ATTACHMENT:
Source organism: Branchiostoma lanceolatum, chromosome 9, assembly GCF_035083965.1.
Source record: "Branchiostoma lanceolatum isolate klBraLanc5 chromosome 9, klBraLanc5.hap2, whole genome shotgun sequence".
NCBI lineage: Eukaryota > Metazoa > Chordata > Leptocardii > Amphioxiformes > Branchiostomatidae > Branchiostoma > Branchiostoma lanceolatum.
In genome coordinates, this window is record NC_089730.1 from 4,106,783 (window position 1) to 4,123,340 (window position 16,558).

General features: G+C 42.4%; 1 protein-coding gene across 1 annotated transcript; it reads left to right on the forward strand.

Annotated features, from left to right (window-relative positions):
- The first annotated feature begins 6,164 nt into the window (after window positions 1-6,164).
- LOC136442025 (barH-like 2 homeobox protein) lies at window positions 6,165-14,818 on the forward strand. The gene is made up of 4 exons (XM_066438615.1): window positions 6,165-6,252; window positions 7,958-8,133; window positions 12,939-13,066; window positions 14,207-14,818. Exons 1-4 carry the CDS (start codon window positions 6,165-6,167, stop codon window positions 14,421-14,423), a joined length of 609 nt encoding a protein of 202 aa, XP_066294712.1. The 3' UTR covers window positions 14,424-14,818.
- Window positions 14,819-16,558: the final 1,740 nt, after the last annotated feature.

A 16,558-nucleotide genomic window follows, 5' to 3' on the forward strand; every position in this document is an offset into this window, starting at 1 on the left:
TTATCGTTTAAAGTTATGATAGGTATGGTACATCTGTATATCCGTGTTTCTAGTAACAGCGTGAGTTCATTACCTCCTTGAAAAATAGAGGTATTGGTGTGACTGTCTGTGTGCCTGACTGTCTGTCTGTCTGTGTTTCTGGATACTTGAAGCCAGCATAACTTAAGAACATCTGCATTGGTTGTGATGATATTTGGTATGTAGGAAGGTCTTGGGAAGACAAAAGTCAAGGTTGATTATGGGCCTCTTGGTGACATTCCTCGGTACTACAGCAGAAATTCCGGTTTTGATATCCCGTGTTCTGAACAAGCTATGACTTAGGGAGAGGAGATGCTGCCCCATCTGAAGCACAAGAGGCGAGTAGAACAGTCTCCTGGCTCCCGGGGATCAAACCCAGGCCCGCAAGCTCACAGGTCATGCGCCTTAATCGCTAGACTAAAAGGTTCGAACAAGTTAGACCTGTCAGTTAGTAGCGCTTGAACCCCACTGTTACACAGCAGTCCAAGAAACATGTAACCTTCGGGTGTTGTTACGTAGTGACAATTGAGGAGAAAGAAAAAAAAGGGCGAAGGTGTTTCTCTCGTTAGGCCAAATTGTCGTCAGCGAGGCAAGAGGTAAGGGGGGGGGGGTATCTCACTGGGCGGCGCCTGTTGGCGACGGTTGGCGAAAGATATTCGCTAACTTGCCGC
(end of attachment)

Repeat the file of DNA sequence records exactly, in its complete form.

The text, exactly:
Source organism: Branchiostoma lanceolatum, chromosome 9, assembly GCF_035083965.1.
Source record: "Branchiostoma lanceolatum isolate klBraLanc5 chromosome 9, klBraLanc5.hap2, whole genome shotgun sequence".
NCBI lineage: Eukaryota > Metazoa > Chordata > Leptocardii > Amphioxiformes > Branchiostomatidae > Branchiostoma > Branchiostoma lanceolatum.
In genome coordinates, this window is record NC_089730.1 from 4,106,783 (window position 1) to 4,123,340 (window position 16,558).

General features: G+C 42.4%; 1 protein-coding gene across 1 annotated transcript; it reads left to right on the forward strand.

Annotated features, from left to right (window-relative positions):
- The first annotated feature begins 6,164 nt into the window (after window positions 1-6,164).
- LOC136442025 (barH-like 2 homeobox protein) lies at window positions 6,165-14,818 on the forward strand. The gene is made up of 4 exons (XM_066438615.1): window positions 6,165-6,252; window positions 7,958-8,133; window positions 12,939-13,066; window positions 14,207-14,818. Exons 1-4 carry the CDS (start codon window positions 6,165-6,167, stop codon window positions 14,421-14,423), a joined length of 609 nt encoding a protein of 202 aa, XP_066294712.1. The 3' UTR covers window positions 14,424-14,818.
- Window positions 14,819-16,558: the final 1,740 nt, after the last annotated feature.

A 16,558-nucleotide genomic window follows, 5' to 3' on the forward strand; every position in this document is an offset into this window, starting at 1 on the left:
TTATCGTTTAAAGTTATGATAGGTATGGTACATCTGTATATCCGTGTTTCTAGTAACAGCGTGAGTTCATTACCTCCTTGAAAAATAGAGGTATTGGTGTGACTGTCTGTGTGCCTGACTGTCTGTCTGTCTGTGTTTCTGGATACTTGAAGCCAGCATAACTTAAGAACATCTGCATTGGTTGTGATGATATTTGGTATGTAGGAAGGTCTTGGGAAGACAAAAGTCAAGGTTGATTATGGGCCTCTTGGTGACATTCCTCGGTACTACAGCAGAAATTCCGGTTTTGATATCCCGTGTTCTGAACAAGCTATGACTTAGGGAGAGGAGATGCTGCCCCATCTGAAGCACAAGAGGCGAGTAGAACAGTCTCCTGGCTCCCGGGGATCAAACCCAGGCCCGCAAGCTCACAGGTCATGCGCCTTAATCGCTAGACTAAAAGGTTCGAACAAGTTAGACCTGTCAGTTAGTAGCGCTTGAACCCCACTGTTACACAGCAGTCCAAGAAACATGTAACCTTCGGGTGTTGTTACGTAGTGACAATTGAGGAGAAAGAAAAAAAAGGGCGAAGGTGTTTCTCTCGTTAGGCCAAATTGTCGTCAGCGAGGCAAGAGGTAAGGGGGGGGGGGTATCTCACTGGGCGGCGCCTGTTGGCGACGGTTGGCGAAAGATATTCGCTAACTTGCCGC